In the instant case, the district court noted that neither Charlier or Russell filed a notice of intent to sue letter within the 180-day period from the date of their separation, as required by 29 U.S.C. § 626(d). Although it acknowledged that a panel of this court, in Edwards v. Kaiser Aluminum & Chemical Sales, Inc., 5 Cir., 515 F.2d 1195 (1975), pretermitted the question of whether equitable considerations, such as an employer's failure to post proper notices under 29 U.S.C. § 627 and 29 C.F.R. § 850.10, served to toll the 180-day period, the district court determined that such considerations were not applicable because Johnson Wax had complied with its statutory obligation of posting the necessary notice.
29 U.S.C. § 627 imposes a mandatory obligation upon employers covered by the ADEA1 to "post and keep posted in conspicuous places upon its premises a notice to be prepared or approved by the Secretary (of Labor) setting forth information as the Secretary deems appropriate to effectuate the purposes of (the ADEA)." In implementing this statute the Secretary, pursuant to his statutory authority,2 has adopted 29 C.F.R. § 850.10.3 The Secretary's regulations "will be sustained so long as (they are) 'reasonably related to the purposes of the enabling legislation.' . . ." Mourning v. Family Publications Service, Inc., 411 U.S. 356, 369, 93 S.Ct. 1652, 1660, 36 L.Ed.2d 318 (1973), quoting Thorpe v. Housing Authority, 393 U.S. 268, 280-81, 89 S.Ct. 518, 525, 21 L.Ed.2d 474 (1969). This regulation clearly is so related. This "posting requirement (is) intended to alert older employees to their newly created rights . . . (and) enable an employee to protect these rights, by pursuing his claims independently or by procuring an attorney to press his rights." Edwards v. Kaiser Aluminum & Chemical Sales, Inc., 515 F.2d 1195, 1197 (5th Cir. 1975).
While section 627 and regulation 850.10 do not require that an employer actually inform employees of the ADEA and its applicability, they do contemplate, the posting of notice "in prominent and accessible places where it can readily be observed by employees" so that older employees may know of their new rights. 29 C.F.R. § 850.10 (1976). Because constructive notice often falls far short of its intended purpose, rigorous adherence to this mandate is essential, especially in view of the relatively short 180-day filing period prescribed by 29 U.S.C. § 626(d). To fulfill the purposes of section 627 and regulation 850.10, an employer's notice must provide employees with a meaningful opportunity of becoming aware of their ADEA rights so that one may reasonably conclude that the employees either knew or they should have known of their statutory rights. See Dartt v. Shell Oil Co., 539 F.2d 1256, 1262 (10th Cir. 1976), cert. granted, 429 U.S. 1097, 97 S.Ct. 1097, 51 L.Ed.2d 534 (1977). To this end notice adequate for one group of employees does not necessarily suffice for another group working primarily in a different locality.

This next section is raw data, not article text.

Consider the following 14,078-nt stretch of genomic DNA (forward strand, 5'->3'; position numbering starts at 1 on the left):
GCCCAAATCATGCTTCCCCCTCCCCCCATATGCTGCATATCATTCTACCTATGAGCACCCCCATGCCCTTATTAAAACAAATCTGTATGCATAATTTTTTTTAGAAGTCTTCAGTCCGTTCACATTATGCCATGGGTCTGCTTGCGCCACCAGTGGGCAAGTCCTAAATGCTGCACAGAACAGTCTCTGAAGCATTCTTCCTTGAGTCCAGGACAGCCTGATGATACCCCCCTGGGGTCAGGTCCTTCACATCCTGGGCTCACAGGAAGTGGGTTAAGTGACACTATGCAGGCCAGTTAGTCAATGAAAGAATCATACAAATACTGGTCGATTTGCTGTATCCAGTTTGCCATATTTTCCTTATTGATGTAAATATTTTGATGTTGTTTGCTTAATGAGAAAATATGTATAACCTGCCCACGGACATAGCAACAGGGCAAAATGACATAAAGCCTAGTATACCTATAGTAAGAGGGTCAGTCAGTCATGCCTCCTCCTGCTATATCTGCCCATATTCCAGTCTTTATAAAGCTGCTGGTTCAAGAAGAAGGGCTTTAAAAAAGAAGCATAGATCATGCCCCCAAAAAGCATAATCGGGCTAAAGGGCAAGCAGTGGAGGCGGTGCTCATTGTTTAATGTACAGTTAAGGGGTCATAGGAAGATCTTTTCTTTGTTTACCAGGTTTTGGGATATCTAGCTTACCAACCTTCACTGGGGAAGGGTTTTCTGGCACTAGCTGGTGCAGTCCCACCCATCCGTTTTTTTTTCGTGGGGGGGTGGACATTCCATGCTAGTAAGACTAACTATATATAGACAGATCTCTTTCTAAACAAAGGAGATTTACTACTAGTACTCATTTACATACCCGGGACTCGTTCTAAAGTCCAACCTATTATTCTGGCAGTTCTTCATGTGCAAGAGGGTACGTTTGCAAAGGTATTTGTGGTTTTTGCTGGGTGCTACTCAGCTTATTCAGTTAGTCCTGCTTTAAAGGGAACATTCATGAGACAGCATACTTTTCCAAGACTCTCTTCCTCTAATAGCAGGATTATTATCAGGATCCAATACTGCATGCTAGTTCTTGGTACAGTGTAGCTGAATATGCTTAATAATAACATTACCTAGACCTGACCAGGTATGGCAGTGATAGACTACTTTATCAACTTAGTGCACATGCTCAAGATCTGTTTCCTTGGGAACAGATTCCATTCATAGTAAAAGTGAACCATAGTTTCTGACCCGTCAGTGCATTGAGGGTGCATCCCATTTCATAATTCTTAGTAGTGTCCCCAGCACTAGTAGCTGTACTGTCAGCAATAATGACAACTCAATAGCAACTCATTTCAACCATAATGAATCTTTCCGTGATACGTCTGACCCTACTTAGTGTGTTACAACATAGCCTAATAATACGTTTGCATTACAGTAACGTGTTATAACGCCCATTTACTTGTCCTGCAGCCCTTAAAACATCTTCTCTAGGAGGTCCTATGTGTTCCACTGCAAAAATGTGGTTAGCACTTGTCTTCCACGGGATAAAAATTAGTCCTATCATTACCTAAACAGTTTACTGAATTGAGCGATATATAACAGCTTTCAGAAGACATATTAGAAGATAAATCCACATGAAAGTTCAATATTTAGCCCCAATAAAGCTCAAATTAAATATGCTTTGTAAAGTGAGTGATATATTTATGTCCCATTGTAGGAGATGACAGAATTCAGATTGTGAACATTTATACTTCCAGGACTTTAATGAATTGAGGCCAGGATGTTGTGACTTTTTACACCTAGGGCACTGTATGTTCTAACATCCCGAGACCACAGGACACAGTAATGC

Here Johnson Wax informed its Texas employees of their ADEA rights by placing an ADEA poster on a bulletin board at its regional office in Houston, Texas. Assuming the board was placed in a prominent and accessible place, readily observable to its employees, and the poster informed employees of their statutory rights, Dartt v. Shell Oil Co., 539 F.2d at 1262 & n. 5, this would be adequate posting to cover Johnson Wax employees who worked at or regularly reported to the regional office. Yet as to its area salesmen, such as Charlier who lived in Central Texas, maintained an in-home office, reported directly to the Central Texas district sales manager, and visited the regional office only 3 times in 19 1/2 years, such a posting provides no notice whatsoever.
While Russell also lived and maintained an in-home office at his residence in Central Texas, his deposition testimony reveals that as a district sales manager he "occasionally" visited the Houston regional office. The record does not disclose, however, whether district sales managers such as Russell visited the Houston office once a month or once a year. Nor does it disclose whether the notice was posted in a prominent and accessible place readily observable to them or, for example, at a place where only blue-collar workers would be likely to go. Accordingly, the case must be remanded to the district court so that it can determine whether the notice was adequate as to Russell.
To facilitate this proceeding on remand, we now reach and decide certain jurisdictional aspects of this case. 29 U.S.C. § 626(d) provides that no person may maintain an ADEA action without having first filed a notice letter with the Wage and Hour Division of the United States Department of Labor within 180 days of the alleged unlawful incident and having given the Secretary of Labor no less than 60 days' notice of intent to sue.4 In Powell v. Southwestern Bell Telephone Co., 494 F.2d 485, 487-89 (1974), after noting that section 626(d) was designed to inform employers of alleged ADEA violations, to foster conciliation of disputed claims, and to provide parties with the opportunity to preserve evidence for trial should conciliation fail, we held that section 626(d)'s requirements were necessary conditions precedent to maintaining an ADEA suit. That Charlier provided the Wage & Hour Division with information of the alleged unlawful discrimination of Johnson Wax within 180 days of his discharge does not satisfy 29 U.S.C. § 626(d)'s requirement that he furnish a notice letter. Powell v. Southwestern Bell Telephone Co., 494 F.2d 485, 488-89 (5th Cir. 1974); accord, Dartt v. Shell Oil Co., 539 F.2d 1256, 1259 (10th Cir. 1976), cert. granted, 429 U.S. 1097, 97 S.Ct. 1097, 51 L.Ed.2d 534 (1977); Hiscott v. General Electric Co., 521 F.2d 632, 634 (6th Cir. 1974); Davis v. RJR Foods, Inc., 420 F.Supp. 930, 933 (S.D.N.Y.1976).